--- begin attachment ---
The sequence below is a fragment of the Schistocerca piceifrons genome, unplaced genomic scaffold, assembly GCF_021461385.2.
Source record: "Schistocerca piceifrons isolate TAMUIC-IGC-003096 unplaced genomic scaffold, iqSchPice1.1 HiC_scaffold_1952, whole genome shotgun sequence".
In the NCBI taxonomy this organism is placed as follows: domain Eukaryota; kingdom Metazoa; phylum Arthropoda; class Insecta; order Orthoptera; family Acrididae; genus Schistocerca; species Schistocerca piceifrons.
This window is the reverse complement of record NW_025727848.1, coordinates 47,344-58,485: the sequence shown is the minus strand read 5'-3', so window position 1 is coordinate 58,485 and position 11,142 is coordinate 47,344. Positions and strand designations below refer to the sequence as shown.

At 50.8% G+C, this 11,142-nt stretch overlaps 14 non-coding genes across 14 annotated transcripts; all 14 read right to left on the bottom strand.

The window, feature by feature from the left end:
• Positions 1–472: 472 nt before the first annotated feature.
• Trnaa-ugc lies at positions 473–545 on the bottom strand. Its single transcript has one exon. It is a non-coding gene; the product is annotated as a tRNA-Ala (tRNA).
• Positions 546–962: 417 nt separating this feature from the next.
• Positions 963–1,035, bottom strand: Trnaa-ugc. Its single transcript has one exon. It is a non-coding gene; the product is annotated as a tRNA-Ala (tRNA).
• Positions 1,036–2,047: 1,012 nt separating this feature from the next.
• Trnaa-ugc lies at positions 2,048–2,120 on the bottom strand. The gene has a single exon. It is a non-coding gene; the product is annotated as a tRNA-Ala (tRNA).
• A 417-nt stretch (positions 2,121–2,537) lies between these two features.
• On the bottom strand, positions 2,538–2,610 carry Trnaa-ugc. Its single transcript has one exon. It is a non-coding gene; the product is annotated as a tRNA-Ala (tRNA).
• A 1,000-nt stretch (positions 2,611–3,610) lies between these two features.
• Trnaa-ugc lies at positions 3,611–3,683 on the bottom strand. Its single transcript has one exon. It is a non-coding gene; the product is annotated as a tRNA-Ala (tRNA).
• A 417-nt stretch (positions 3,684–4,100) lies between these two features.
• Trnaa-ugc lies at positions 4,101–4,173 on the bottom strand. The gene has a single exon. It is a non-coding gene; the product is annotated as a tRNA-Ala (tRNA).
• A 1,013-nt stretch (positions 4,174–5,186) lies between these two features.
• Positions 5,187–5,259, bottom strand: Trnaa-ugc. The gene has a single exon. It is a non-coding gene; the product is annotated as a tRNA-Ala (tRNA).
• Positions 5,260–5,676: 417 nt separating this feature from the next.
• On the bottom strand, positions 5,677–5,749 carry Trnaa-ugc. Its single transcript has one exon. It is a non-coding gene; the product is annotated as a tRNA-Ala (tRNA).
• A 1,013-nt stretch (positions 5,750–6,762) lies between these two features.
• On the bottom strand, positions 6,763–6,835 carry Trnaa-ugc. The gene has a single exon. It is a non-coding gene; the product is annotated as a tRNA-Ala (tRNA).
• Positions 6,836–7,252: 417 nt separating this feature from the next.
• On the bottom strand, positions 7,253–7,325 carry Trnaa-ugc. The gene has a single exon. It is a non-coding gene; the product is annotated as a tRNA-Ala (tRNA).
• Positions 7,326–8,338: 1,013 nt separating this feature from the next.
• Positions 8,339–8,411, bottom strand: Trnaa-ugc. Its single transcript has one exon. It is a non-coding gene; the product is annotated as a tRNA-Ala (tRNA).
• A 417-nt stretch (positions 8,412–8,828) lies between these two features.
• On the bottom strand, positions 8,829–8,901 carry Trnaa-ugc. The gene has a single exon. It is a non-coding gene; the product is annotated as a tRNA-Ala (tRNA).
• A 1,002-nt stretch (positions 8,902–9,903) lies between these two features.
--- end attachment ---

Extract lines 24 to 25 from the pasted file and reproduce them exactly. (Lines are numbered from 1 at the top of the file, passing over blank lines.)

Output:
• On the bottom strand, positions 6,763–6,835 carry Trnaa-ugc. The gene has a single exon. It is a non-coding gene; the product is annotated as a tRNA-Ala (tRNA).
• Positions 6,836–7,252: 417 nt separating this feature from the next.